Two or more, typically 20 to 100, sealed containers 1 as shown in Fig, 3b can be positioned on a pallet or the like (not shown), and the pallet can be turned upside down in order to mix salt 4 and the substance 2 in all the containers at the same time.

The lid 9 is welded to an upper edge of the container 1 , the upper edge surrounding the opening 5, see Fig. 3b. The lid 9 is sealed by welding to the edge of the opening 5. The lid 9 is liquid-impermeable and/or gas- impermeable. The lid 9 is attached to the container 1 substantially immediately after the salt 4 has been dosed on the membrane 3. The membrane 3 is similarly positioned immediately after introduction of the substance 2 into the container 1 , and the salt is dosed immediately after positioning of the mem- brane 3 so that these steps can be performed in one overall step of manufacture after which the container 1 with contents can be stored. In case of several containers 1 positioned on a pallet as described above, each step of the method can be carried out substantially simultaneously in two or more containers to accordingly manufacture an identical number of packaged dairy products. Accordingly, mass production may be carried out while the containers are positioned on the pallet.

The lid 9 ensures that no substance flows out of the container 1 during movement or rotation thereof.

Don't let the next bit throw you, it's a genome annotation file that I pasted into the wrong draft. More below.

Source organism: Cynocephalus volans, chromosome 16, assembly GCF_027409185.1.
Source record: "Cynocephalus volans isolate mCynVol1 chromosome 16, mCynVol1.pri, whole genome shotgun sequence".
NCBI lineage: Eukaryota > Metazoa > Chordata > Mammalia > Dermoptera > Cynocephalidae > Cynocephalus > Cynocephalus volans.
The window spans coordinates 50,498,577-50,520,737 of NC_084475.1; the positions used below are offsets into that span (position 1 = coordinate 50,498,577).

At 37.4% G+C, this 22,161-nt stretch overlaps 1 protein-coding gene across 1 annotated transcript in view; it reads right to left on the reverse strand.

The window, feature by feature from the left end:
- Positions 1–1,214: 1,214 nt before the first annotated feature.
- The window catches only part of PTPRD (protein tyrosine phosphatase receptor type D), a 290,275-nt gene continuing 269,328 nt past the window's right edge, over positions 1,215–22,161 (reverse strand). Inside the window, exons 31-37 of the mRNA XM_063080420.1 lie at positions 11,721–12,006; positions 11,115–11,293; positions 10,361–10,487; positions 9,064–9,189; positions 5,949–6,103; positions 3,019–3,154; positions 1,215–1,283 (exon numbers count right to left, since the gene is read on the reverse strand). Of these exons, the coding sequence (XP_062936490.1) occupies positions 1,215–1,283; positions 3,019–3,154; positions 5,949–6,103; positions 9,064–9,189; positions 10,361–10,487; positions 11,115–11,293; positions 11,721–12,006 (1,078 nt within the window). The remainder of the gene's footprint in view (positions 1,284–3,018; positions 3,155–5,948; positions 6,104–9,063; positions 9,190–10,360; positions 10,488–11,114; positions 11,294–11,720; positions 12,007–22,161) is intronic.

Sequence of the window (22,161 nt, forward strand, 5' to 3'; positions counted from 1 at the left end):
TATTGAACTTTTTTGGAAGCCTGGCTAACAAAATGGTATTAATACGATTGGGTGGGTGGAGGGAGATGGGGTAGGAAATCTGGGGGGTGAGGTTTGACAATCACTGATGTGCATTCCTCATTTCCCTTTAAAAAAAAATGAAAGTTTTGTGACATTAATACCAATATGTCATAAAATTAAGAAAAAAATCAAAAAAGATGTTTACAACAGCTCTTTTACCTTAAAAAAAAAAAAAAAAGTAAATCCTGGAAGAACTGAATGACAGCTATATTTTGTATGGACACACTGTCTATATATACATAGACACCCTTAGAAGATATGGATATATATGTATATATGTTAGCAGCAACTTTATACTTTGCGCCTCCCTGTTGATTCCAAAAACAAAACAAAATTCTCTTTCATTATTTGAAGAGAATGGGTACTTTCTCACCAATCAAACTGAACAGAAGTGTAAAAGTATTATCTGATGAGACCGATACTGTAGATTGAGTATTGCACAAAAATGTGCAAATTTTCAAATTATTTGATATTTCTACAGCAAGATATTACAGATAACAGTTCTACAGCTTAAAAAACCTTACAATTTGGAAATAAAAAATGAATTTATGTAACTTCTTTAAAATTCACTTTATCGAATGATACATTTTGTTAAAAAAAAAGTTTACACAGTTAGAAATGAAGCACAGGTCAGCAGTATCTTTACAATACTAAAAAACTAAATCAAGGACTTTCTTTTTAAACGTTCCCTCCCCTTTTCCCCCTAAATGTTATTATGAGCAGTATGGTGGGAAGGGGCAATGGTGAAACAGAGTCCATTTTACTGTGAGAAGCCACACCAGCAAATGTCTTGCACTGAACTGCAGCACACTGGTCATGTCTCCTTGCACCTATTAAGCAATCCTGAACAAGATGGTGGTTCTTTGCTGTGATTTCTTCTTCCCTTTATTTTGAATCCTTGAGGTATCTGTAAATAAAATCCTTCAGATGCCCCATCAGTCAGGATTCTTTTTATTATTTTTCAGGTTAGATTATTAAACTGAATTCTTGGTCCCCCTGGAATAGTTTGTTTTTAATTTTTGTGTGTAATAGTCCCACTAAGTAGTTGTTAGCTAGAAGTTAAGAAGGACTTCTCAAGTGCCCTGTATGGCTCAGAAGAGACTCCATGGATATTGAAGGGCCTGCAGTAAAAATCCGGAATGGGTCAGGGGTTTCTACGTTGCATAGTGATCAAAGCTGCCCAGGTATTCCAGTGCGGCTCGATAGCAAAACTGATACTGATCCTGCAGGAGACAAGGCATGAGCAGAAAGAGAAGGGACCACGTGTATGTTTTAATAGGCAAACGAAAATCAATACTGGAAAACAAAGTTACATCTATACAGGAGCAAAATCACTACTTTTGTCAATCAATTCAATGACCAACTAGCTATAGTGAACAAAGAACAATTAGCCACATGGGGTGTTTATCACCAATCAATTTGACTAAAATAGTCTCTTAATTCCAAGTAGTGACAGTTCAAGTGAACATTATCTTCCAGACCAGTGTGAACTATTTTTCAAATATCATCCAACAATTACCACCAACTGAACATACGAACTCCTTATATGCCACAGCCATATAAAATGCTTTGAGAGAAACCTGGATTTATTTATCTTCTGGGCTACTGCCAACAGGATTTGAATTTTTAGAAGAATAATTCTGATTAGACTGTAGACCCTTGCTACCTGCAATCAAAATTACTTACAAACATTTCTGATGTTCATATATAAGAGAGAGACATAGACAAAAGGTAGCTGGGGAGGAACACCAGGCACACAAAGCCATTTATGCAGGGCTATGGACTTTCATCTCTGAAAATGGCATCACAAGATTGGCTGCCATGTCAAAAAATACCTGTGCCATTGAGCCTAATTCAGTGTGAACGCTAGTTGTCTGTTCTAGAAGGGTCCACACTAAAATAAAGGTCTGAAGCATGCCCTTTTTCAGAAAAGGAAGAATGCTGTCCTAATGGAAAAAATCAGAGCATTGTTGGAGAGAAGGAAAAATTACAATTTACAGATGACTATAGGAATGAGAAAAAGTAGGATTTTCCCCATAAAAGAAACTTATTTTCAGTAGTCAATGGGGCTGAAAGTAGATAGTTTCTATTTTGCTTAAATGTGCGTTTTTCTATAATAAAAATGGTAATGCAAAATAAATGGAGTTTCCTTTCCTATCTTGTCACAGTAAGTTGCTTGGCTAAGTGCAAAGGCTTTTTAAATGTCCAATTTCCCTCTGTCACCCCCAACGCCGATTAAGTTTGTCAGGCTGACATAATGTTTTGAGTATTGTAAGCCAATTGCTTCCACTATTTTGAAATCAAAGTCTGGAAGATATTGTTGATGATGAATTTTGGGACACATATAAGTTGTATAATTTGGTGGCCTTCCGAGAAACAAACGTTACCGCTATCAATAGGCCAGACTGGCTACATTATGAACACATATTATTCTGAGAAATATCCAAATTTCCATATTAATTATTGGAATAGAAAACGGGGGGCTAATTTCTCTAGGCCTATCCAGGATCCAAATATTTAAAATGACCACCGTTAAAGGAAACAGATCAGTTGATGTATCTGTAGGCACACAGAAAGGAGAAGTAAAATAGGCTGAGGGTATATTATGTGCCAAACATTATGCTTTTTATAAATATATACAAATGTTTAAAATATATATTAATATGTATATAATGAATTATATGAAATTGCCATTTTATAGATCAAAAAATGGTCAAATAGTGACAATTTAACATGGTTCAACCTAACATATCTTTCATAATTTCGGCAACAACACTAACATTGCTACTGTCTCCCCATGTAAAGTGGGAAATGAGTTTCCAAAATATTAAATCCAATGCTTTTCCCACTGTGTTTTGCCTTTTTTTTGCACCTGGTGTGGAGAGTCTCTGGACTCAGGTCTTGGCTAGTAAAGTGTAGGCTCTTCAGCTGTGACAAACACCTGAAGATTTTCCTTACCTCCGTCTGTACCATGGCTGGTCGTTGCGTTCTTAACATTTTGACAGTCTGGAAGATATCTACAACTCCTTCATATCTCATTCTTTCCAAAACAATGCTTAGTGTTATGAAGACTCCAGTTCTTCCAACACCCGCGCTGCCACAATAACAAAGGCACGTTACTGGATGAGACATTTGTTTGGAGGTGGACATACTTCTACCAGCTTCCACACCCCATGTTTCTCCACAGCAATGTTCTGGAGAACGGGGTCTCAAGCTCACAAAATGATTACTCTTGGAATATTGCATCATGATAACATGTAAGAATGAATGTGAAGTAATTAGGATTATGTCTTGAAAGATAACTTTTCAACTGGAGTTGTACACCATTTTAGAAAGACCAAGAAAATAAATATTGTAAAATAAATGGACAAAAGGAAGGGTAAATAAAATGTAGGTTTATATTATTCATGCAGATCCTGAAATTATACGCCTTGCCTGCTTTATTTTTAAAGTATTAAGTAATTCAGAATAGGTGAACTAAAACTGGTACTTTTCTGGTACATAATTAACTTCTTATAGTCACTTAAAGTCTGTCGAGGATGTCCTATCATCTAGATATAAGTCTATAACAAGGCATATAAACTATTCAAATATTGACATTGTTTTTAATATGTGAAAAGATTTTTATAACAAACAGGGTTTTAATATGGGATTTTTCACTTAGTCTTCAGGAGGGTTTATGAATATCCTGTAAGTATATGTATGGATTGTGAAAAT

A further lid (not shown) in the form of a moulded plastic lid is at- tached to the packaged dairy product shown in Fig. 3e. This further lid is used as a resealable lid so that the container 1 may be resealed by the end user after having pulled off the sealing lid 9, which can typically not be used to re- seal the container 1 . The further lid is positioned above the sealing lid 9 and is configured to snap into engagement with the upper edge of the sidewall por- tion 7 of the container 1 so as to be attached to the container 1 .

As can be seen in Figs 3a to 3c and Figs 6 and 7, the sidewall portion 7 has sidewalls that are inclined outwardly from the bottom portion 6 in the upward direction towards the top end of the container 1 so that a transverse distance between oppositely positioned sidewalls of sidewall portion 7 increases from the bottom portion 6 towards the top end. Also, as can be seen by comparing Figs 4 and 5 with Fig. 7, the membrane 3 has a trans- verse extent that is somewhat smaller than the corresponding transverse distance between opposite sidewalls at the top end of the container 1 and somewhat larger than the corresponding transverse distance between opposite sidewalls at the bottom portion 6, whereby the peripheral portion 8 of the membrane 3 will abut interior surfaces of the sidewall portion when the mem- brane 3 is introduced into the container 1 as shown in Fig. 3a to the position shown in Fig. 3b at distance from the top end in which the said transverse extent of the membrane 3 corresponds substantially to the said transverse distance between opposite sidewalls of the container 1 . Hereby, the wings 21 will be folded upwards as described. The angle of inclination of each sidewall compared to a plane of the bottom portion 6 is somewhat exaggerated in Figs 3a to 3c and is, in practice about 4 degrees.